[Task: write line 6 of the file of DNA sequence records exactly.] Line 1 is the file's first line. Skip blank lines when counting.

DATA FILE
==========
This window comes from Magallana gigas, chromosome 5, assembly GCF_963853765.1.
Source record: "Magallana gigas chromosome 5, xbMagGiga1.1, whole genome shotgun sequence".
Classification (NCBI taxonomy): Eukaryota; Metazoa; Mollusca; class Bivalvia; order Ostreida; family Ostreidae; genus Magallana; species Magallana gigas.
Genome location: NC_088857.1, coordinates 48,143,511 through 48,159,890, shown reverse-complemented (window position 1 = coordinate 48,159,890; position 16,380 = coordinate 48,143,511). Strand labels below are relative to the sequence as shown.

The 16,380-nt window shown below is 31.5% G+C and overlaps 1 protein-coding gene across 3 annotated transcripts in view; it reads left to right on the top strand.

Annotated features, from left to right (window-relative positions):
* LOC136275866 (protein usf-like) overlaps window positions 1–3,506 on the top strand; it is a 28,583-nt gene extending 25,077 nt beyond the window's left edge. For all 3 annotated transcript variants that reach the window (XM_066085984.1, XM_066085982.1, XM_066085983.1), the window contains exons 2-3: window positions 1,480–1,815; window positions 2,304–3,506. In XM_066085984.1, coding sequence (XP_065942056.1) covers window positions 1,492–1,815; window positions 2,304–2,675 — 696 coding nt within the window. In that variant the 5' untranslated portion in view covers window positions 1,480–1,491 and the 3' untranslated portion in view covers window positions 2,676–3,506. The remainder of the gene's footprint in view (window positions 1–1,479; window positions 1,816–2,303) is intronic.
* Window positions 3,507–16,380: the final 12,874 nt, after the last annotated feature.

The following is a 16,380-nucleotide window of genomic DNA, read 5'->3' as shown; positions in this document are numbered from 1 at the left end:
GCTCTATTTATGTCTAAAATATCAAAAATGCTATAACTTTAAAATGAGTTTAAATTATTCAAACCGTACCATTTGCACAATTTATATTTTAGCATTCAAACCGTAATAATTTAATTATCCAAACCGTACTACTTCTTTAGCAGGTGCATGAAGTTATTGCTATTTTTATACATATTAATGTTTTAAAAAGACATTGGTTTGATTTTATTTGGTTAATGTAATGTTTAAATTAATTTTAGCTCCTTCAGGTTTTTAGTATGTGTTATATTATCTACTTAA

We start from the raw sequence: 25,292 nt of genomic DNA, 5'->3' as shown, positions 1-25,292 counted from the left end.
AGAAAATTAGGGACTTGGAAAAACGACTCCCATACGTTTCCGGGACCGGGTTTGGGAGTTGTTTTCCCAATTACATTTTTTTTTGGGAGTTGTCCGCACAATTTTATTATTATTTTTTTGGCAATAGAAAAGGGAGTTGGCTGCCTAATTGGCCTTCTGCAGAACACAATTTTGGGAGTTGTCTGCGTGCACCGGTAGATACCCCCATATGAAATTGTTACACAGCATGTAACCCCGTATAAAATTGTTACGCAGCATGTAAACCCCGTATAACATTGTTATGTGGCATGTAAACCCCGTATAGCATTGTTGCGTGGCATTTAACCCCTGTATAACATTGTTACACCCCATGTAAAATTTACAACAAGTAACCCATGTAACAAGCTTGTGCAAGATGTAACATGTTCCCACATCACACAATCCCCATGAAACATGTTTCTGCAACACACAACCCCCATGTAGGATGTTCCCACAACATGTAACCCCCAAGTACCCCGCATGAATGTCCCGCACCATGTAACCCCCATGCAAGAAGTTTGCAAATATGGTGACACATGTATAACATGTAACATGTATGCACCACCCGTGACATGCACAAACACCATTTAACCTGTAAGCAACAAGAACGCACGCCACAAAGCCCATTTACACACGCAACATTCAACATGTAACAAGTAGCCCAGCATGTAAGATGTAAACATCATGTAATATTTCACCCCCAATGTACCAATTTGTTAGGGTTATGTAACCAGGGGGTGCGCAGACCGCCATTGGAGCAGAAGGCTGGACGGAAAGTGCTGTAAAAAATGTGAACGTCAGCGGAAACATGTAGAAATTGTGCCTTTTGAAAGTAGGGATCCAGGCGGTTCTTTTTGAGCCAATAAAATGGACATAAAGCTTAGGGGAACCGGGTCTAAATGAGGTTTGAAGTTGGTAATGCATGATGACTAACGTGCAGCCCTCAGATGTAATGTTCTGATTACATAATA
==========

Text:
Annotated features, from left to right (window-relative positions):